Thousands of sorors traveled to Indianapolis from Nov. 11-13 to celebrate Sigma Gamma Rho’s centennial. Photo courtesy of Khalilah Shabazz.
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“When I say ‘happy,’ you say ‘centennial.’” It was a celebration like no other as the women of Sigma Gamma Rho Sorority, Inc. counted down to midnight to celebrate the sorority’s 100th anniversary on Nov. 12. The “Where It All Began” event was just one of many over the weekend that commemorated not only the centennial, but the seven women who started the sorority on Butler’s campus 100 years ago.
The weekend of festivities kicked off on Nov. 11 with a street dedication ceremony. Boulevard Place between 49th Street and 52nd Street was officially named Sigma Gamma Rho Sorority Inc. Way.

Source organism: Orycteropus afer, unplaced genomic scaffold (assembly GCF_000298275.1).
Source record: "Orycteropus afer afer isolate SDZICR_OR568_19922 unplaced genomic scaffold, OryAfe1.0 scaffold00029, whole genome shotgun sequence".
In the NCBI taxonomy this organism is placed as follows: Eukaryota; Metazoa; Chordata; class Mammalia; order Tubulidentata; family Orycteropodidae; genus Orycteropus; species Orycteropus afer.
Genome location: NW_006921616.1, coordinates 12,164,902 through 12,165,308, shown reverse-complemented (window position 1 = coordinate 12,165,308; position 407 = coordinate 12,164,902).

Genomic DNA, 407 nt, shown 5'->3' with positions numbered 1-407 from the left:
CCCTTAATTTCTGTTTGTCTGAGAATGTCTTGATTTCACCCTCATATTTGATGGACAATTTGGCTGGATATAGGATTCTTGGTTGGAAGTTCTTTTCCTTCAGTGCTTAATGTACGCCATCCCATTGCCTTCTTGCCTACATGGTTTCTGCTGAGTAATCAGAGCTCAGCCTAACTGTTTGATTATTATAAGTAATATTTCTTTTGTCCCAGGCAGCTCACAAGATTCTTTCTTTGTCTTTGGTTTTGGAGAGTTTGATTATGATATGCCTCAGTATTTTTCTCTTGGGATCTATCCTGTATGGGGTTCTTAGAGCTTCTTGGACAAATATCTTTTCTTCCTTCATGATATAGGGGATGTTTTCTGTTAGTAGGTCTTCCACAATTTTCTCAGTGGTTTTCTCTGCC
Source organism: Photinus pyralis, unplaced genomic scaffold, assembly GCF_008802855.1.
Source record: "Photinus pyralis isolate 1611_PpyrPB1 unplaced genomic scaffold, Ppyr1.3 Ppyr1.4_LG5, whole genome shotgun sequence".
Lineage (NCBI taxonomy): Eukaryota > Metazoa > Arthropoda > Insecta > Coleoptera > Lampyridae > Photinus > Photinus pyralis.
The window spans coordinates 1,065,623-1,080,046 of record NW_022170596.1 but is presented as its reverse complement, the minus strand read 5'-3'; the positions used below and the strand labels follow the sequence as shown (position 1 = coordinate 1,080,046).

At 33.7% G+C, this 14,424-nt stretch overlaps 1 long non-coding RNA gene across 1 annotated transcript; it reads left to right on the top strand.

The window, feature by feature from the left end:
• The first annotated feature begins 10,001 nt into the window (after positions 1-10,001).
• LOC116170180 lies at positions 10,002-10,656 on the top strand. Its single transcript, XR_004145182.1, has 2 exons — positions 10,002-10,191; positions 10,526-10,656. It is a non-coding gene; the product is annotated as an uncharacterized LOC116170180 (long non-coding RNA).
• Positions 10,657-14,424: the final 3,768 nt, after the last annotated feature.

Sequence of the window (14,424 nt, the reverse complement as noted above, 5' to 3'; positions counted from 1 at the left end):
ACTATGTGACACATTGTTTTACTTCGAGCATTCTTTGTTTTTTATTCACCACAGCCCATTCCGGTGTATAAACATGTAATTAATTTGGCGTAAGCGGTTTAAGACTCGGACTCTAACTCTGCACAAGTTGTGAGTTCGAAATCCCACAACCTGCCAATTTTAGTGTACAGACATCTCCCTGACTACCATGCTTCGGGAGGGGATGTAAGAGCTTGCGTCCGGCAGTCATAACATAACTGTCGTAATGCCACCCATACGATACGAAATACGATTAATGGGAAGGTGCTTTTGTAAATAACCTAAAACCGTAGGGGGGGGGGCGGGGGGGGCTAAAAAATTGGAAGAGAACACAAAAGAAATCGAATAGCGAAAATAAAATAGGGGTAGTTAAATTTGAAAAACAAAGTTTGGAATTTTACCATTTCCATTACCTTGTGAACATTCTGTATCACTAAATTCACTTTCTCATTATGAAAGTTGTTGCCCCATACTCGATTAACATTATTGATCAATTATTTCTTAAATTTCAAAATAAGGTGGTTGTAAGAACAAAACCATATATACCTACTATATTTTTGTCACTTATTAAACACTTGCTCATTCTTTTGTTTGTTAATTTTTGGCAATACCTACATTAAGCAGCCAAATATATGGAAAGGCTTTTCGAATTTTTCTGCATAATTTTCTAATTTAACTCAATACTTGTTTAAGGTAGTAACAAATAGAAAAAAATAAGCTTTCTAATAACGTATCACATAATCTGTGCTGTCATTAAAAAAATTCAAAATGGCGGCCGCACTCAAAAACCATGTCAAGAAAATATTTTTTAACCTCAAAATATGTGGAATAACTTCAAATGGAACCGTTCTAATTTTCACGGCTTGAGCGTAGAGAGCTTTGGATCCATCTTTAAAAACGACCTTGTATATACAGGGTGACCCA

Senior Spanish major Michaela Ivory, president of the ALMIGHTY Alpha chapter at Butler, said she is proud of the decision she made to join Sigma Gamma Rho and continue the legacies of the founders. She said the street dedication solidified the sorority’s presence at Butler.
“I mean, as if being founded here weren’t enough, it’s really meaningful to know that the university and the city of Indianapolis are taking our existence seriously, and that they’re honoring that,” Ivory said. “So for this street dedication ceremony to occur the day before we turn 100 years old, I will forever remember this as one of the best moments in Sigma Gamma Rho’s history. And we’re only going up from here.”
Maggie A. Lewis is the majority leader of the city-county council and has been a member of Sigma Gamma Rho since 1993. She sponsored the name change and said she was honored to help get it approved.
International Grand Basileus Rasheeda S. Liberty hopes the new street name sparks conversation and inspires people to learn more about the organization.